Volume 7 Supplement 1

Proceedings of the 1st Conference on Neglected Vectors and Vector-Borne Diseases (EurNegVec): with Management Committee and Working Group Meetings of the COST Action TD1303

Open Access

Ixodid ticks in red foxes (Vulpes vulpes) from Romania

  • MO Dumitrache1,
  • G D'Amico1Email author,
  • IA Matei1,
  • A Ionică1,
  • CM Gherman1,
  • S Sikó Barabási2,
  • DT Ionescu3,
  • M Oltean1,
  • A Balea1,
  • IC Ilea4,
  • AD Sándor1 and
  • AD Mihalca1
Parasites & Vectors20147(Suppl 1):P1

https://doi.org/10.1186/1756-3305-7-S1-P1

Published: 1 April 2014

Among wildlife, the red foxes (Vulpes vulpes) are one of the most adapted wild species to anthropic ecosystems. They are well recognized as important reservoirs for a large number of zoonotic agents in Europe, including ticks and tick-borne pathogens. Currently, there are few available data on the importance of red foxes in the ecoepidemiology of vector-borne diseases. Therefore, the aim of this study was to screen the dynamics of tick infestation in 357 red foxes from 12 Romanian counties. Tick identification was performed using the morphological keys. The overall prevalence of tick infestation was 43.7%. The 5753 collected ticks belonged to five species: Ixodes hexagonus (on 113 out of 156 foxes; prevalence 72.44%), I. ricinus (28.84%), I. crenulatus (7.7%), Dermacentor marginatus (7.05%) and Haemaphysalis punctata (0.64%). Coinfestation occurred in 24 foxes (22 with 2 tick species; 2 with 3 tick species) with the following associations: I. ricinus + I. hexagonus (n = 10), I. hexagonus + D. marginatus (n = 5), I. ricinus + I. crenulatus (n = 4), I. ricinus + D. marginatus (n = 2), I. hexagonus + I. crenulatus (n = 1), D. marginatus + I. hexagonus + I. ricinus (n = 1), and H. punctata + I. hexagonus + I. ricinus (n = 1). This study indicates that foxes are hosts to a relevant number of tick species with recognized vectorial role. The provided information can facilitate the understanding of the ecology of ticks and can be the basis for studies on the epidemiology of tick-borne diseases. The high prevalence of tick infestation in red foxes, coupled with the increasing presence of this species in synanthropic environments and a more nature-oriented lifestyle of people, can pose a significant threat to human health, through the emergence of tick-borne diseases. Moreover, foxes represent a good model of sentinel species.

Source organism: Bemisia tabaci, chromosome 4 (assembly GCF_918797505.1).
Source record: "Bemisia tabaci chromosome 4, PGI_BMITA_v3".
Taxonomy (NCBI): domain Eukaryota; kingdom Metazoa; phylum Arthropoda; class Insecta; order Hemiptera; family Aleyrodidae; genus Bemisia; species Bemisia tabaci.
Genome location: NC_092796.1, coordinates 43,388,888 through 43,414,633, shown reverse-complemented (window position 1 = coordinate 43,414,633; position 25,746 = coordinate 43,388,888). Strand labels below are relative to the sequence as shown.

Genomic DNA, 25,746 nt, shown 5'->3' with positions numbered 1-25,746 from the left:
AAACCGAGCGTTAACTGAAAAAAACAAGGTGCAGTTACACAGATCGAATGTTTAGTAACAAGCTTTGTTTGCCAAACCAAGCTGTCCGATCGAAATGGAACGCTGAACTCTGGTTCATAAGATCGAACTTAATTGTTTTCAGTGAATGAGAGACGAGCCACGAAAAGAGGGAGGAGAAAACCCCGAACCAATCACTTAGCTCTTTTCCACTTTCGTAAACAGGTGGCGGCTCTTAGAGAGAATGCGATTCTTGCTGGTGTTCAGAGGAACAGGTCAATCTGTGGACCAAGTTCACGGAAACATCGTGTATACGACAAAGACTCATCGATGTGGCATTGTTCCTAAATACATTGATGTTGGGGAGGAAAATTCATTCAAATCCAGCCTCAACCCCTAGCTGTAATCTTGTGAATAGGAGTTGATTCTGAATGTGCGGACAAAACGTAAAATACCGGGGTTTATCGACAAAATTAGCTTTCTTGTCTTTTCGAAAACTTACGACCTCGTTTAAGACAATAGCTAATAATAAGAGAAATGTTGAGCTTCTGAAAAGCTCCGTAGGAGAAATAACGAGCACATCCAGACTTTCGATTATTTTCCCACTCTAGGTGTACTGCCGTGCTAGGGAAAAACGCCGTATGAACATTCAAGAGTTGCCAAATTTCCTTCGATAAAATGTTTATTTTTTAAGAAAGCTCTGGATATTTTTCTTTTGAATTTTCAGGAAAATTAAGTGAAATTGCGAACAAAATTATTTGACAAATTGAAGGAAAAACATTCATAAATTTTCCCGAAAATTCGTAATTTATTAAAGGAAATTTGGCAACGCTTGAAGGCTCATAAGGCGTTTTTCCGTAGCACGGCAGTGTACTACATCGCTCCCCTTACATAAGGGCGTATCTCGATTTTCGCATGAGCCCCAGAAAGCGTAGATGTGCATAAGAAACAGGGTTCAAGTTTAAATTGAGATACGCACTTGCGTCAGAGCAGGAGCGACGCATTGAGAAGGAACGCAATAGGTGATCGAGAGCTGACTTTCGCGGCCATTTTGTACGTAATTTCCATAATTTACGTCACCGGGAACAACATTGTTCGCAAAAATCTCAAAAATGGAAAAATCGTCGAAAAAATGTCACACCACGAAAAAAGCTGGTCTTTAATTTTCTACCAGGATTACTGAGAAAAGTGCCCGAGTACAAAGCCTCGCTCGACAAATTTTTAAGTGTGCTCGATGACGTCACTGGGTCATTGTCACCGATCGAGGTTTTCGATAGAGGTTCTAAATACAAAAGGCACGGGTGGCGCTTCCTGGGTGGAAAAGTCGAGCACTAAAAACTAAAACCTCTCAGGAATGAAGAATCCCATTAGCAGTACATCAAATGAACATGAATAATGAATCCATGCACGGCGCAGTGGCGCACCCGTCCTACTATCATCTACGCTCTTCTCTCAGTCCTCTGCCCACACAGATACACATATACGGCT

This research was performed as part of project IDEI PCE 236/2011.

Authors’ Affiliations

(1)
Department of Parasitology and Parasitic Diseases, Faculty of Veterinary Medicine, University of Agricultural Sciences and Veterinary Medicine
(2)
Department of Environmental Science, Faculty of Environmental Science, Babeş-Bolyai University
(3)
Department of Game and Wildlife, Faculty of Silviculture and Forestry Engineering, Transilvania University
(4)
Department of Congress Publication Coordinator, XPE Pharma&Science

Copyright

© Dumitrache et al.; licensee BioMed Central Ltd. 2014

This article is published under license to BioMed Central Ltd. This is an Open Access article distributed under the terms of the Creative Commons Attribution License (http://creativecommons.org/licenses/by/4.0), which permits unrestricted use, distribution, and reproduction in any medium, provided the original work is properly cited. The Creative Commons Public Domain Dedication waiver (http://creativecommons.org/publicdomain/zero/1.0/) applies to the data made available in this article, unless otherwise stated.

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